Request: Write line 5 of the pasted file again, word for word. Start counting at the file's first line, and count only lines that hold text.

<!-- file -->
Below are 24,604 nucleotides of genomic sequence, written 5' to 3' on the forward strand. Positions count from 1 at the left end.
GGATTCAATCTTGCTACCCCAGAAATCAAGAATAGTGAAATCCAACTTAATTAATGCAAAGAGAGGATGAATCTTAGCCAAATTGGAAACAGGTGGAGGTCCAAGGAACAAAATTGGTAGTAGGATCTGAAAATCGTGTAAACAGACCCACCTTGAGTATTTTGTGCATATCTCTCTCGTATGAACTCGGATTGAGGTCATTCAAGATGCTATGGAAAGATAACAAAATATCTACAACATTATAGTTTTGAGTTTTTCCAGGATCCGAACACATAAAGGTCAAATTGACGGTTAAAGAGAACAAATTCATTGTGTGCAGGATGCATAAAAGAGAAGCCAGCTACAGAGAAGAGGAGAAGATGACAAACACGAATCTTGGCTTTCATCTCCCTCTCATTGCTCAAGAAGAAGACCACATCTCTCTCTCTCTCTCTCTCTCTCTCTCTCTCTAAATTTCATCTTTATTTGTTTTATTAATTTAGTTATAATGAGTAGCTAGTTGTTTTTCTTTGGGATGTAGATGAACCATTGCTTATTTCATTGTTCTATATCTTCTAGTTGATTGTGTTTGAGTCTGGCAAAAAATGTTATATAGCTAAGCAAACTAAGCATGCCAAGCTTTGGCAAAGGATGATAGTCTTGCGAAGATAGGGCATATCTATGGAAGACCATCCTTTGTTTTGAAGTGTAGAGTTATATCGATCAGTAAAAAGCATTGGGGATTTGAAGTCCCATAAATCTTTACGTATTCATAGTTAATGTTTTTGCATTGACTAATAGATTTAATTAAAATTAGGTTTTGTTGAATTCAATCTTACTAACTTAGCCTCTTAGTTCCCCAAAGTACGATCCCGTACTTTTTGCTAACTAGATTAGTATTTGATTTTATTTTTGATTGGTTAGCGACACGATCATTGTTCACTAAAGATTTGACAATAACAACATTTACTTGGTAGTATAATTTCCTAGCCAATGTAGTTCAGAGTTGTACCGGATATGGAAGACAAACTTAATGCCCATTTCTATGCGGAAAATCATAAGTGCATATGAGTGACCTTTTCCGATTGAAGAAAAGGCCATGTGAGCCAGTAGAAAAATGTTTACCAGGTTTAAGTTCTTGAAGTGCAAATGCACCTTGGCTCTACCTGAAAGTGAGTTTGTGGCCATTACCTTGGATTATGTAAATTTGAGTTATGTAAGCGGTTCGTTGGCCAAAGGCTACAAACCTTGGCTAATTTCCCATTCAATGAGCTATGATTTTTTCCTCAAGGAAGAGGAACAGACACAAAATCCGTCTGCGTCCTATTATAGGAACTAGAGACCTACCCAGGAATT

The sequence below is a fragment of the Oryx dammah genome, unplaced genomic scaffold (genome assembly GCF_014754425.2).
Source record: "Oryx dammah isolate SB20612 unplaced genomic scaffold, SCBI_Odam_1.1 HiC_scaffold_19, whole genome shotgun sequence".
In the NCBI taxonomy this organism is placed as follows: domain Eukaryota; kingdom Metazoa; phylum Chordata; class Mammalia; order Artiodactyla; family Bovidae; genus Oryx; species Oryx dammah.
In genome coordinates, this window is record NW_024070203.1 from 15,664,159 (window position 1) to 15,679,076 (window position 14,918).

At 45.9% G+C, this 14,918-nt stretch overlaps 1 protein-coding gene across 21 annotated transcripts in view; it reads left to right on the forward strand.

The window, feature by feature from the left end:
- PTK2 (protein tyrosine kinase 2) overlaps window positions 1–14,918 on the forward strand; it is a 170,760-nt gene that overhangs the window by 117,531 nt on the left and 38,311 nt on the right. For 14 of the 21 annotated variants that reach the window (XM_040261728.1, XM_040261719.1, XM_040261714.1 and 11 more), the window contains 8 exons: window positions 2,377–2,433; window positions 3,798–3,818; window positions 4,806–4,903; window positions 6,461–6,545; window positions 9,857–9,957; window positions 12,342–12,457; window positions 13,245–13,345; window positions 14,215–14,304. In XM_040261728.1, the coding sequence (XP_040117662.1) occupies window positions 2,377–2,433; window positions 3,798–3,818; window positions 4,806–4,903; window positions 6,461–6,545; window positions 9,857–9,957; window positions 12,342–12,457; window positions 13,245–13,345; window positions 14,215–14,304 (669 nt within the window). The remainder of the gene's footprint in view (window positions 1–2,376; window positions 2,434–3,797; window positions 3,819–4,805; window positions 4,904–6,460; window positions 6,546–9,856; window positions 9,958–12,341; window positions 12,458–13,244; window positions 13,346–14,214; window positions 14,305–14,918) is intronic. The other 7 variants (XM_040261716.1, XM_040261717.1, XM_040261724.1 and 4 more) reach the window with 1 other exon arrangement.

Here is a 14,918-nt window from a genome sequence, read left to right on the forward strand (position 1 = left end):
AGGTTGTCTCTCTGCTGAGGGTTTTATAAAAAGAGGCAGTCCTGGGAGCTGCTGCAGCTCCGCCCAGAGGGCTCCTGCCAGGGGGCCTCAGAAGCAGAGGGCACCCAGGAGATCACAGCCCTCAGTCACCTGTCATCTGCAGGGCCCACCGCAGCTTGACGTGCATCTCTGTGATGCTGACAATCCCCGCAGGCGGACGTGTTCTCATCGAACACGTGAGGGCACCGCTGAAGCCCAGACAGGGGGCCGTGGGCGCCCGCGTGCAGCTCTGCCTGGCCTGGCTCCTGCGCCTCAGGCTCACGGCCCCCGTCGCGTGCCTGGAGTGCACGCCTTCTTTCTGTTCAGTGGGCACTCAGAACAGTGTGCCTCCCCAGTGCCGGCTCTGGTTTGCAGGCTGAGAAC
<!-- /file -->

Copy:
In the NCBI taxonomy this organism is placed as follows: domain Eukaryota; kingdom Metazoa; phylum Chordata; class Mammalia; order Artiodactyla; family Bovidae; genus Oryx; species Oryx dammah.